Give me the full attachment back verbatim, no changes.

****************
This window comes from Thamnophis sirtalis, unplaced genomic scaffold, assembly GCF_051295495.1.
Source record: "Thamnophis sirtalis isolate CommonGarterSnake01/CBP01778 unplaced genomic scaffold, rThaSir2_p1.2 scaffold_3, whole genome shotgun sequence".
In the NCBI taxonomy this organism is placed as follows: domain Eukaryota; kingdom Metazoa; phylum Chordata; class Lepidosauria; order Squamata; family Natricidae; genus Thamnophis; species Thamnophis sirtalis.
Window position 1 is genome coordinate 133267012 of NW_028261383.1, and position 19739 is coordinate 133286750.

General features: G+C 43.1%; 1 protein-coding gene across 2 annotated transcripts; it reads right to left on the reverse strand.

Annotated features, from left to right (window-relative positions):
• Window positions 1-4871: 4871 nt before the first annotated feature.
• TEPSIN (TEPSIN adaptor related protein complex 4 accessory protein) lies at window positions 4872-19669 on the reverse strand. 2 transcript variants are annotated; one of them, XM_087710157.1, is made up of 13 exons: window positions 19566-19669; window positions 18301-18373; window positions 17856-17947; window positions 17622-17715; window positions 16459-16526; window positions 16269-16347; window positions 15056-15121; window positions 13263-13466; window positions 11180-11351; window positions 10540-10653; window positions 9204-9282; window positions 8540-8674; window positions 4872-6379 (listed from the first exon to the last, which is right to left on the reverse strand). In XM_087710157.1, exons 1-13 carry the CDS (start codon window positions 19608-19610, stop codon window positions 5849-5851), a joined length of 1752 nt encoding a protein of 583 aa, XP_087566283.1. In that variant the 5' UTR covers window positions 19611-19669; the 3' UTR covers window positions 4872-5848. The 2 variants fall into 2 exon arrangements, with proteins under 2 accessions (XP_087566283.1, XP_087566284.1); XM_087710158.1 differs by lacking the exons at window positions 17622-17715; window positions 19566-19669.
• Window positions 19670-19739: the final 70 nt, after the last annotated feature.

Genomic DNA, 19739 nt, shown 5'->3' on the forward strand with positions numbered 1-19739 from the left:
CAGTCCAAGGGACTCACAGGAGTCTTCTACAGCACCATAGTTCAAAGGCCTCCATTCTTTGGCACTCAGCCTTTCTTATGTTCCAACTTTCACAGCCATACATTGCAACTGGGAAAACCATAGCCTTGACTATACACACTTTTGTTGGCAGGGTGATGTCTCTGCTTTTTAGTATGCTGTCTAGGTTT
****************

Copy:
This window comes from Thamnophis sirtalis, unplaced genomic scaffold, assembly GCF_051295495.1.
Source record: "Thamnophis sirtalis isolate CommonGarterSnake01/CBP01778 unplaced genomic scaffold, rThaSir2_p1.2 scaffold_3, whole genome shotgun sequence".
In the NCBI taxonomy this organism is placed as follows: domain Eukaryota; kingdom Metazoa; phylum Chordata; class Lepidosauria; order Squamata; family Natricidae; genus Thamnophis; species Thamnophis sirtalis.
Window position 1 is genome coordinate 133267012 of NW_028261383.1, and position 19739 is coordinate 133286750.

General features: G+C 43.1%; 1 protein-coding gene across 2 annotated transcripts; it reads right to left on the reverse strand.

Annotated features, from left to right (window-relative positions):
• Window positions 1-4871: 4871 nt before the first annotated feature.
• TEPSIN (TEPSIN adaptor related protein complex 4 accessory protein) lies at window positions 4872-19669 on the reverse strand. 2 transcript variants are annotated; one of them, XM_087710157.1, is made up of 13 exons: window positions 19566-19669; window positions 18301-18373; window positions 17856-17947; window positions 17622-17715; window positions 16459-16526; window positions 16269-16347; window positions 15056-15121; window positions 13263-13466; window positions 11180-11351; window positions 10540-10653; window positions 9204-9282; window positions 8540-8674; window positions 4872-6379 (listed from the first exon to the last, which is right to left on the reverse strand). In XM_087710157.1, exons 1-13 carry the CDS (start codon window positions 19608-19610, stop codon window positions 5849-5851), a joined length of 1752 nt encoding a protein of 583 aa, XP_087566283.1. In that variant the 5' UTR covers window positions 19611-19669; the 3' UTR covers window positions 4872-5848. The 2 variants fall into 2 exon arrangements, with proteins under 2 accessions (XP_087566283.1, XP_087566284.1); XM_087710158.1 differs by lacking the exons at window positions 17622-17715; window positions 19566-19669.
• Window positions 19670-19739: the final 70 nt, after the last annotated feature.

Genomic DNA, 19739 nt, shown 5'->3' on the forward strand with positions numbered 1-19739 from the left:
CAGTCCAAGGGACTCACAGGAGTCTTCTACAGCACCATAGTTCAAAGGCCTCCATTCTTTGGCACTCAGCCTTTCTTATGTTCCAACTTTCACAGCCATACATTGCAACTGGGAAAACCATAGCCTTGACTATACACACTTTTGTTGGCAGGGTGATGTCTCTGCTTTTTAGTATGCTGTCTAGGTTT